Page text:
By Air Force Airman 1st Class Giovanni Sims,
/ Published February 15, 2018
At Davis-Monthan Air Force Base here, the 355th Equipment Maintenance Squadron’s munitions flight, better known as AMMO, is responsible for building up and breaking down live bombs that are essential to maintaining a lethal Air Force.
The AMMO flight has continued to be put to the test since the beginning of the Cactus Flag 18-02 exercise, a large-scale training operation focused on ensuring the installation’s ability to effectively generate attack aircraft.
But aircraft can’t attack without bombs.
“We’ve been in 24-hour operations for about a week,” said Air Force Master Sgt. Anthonio Dais, noncommissioned officer in charge of the munitions flight. “We’ve built over 600 GBU-12s and GBU-38s, and about 21,000 rounds of munitions.”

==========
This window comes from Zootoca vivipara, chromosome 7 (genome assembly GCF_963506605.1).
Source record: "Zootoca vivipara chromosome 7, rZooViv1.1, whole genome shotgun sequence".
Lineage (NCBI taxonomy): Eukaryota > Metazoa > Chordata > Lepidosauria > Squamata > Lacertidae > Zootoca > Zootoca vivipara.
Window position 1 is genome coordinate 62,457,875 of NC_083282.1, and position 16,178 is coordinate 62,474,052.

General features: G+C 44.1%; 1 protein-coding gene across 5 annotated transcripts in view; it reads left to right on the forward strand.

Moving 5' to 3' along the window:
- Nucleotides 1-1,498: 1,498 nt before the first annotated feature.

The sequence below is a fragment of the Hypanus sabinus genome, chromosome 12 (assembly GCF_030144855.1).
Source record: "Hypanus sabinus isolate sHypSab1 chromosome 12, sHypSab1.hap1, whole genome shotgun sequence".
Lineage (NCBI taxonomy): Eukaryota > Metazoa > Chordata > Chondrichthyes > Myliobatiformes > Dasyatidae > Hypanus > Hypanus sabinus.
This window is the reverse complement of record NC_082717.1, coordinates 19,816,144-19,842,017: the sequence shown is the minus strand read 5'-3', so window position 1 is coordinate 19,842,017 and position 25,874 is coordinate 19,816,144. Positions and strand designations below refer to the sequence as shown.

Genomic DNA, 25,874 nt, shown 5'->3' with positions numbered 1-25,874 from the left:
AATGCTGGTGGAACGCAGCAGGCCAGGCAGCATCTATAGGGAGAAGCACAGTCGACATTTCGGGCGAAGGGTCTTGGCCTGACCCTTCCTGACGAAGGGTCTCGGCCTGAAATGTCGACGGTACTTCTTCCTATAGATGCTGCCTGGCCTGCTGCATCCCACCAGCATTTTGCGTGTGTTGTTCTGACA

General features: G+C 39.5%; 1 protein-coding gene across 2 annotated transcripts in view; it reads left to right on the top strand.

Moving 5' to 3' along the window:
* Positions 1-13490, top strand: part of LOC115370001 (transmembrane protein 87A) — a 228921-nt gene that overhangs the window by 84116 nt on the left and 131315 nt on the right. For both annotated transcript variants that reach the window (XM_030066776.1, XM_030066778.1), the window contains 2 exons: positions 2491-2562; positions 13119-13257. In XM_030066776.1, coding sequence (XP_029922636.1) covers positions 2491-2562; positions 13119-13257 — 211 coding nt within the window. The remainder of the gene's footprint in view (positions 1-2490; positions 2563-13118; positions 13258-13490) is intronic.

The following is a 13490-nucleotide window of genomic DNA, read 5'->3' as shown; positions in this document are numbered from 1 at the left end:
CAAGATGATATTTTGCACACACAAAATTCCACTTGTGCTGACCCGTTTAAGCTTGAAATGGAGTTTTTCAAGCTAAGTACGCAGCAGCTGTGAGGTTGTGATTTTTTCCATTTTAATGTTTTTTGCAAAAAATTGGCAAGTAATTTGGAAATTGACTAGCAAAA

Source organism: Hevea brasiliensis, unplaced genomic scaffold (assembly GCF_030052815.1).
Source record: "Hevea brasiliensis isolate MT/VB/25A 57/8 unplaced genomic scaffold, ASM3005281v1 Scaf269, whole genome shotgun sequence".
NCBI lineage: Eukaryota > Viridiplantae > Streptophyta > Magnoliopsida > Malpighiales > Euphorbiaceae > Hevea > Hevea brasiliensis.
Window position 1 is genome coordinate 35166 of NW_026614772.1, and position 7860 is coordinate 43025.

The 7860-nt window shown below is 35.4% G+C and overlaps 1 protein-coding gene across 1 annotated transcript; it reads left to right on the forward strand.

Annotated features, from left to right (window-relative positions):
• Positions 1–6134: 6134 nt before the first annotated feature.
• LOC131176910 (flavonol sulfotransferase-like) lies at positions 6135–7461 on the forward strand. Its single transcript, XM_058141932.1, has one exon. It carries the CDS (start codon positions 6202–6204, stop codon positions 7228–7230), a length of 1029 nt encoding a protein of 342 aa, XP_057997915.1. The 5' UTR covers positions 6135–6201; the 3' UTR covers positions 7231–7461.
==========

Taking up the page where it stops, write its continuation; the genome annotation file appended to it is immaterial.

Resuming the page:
Sustaining Davis-Monthan’s ability to destroy the opposition is no small task, especially during consecutive 12-hour shifts wearing mission-oriented protective posture gear. Because the airmen at the AMMO flight have been working at a grueling pace for a week straight, supervisors had to adapt and implement motivational strategies to make sure their team is performing consistently.
“We first want to make sure they understand their purpose,” Dais said. “I’m trying to use what I know to help them be successful. We’re a very important part of a grand design and having open conversation with the team helps them perform to the best of their abilities.”
The AMMO team must perform well throughout the exercise because it is a reflection of how they’re expected to perform in real-world operations. Yet, there’s always room for improvement.
“Once we got into the routine of things, it became a lot easier,” said Air Force Airman 1st Class Carl Davis, stockpile management crew member. “It didn’t take them long to become familiar with the operations.”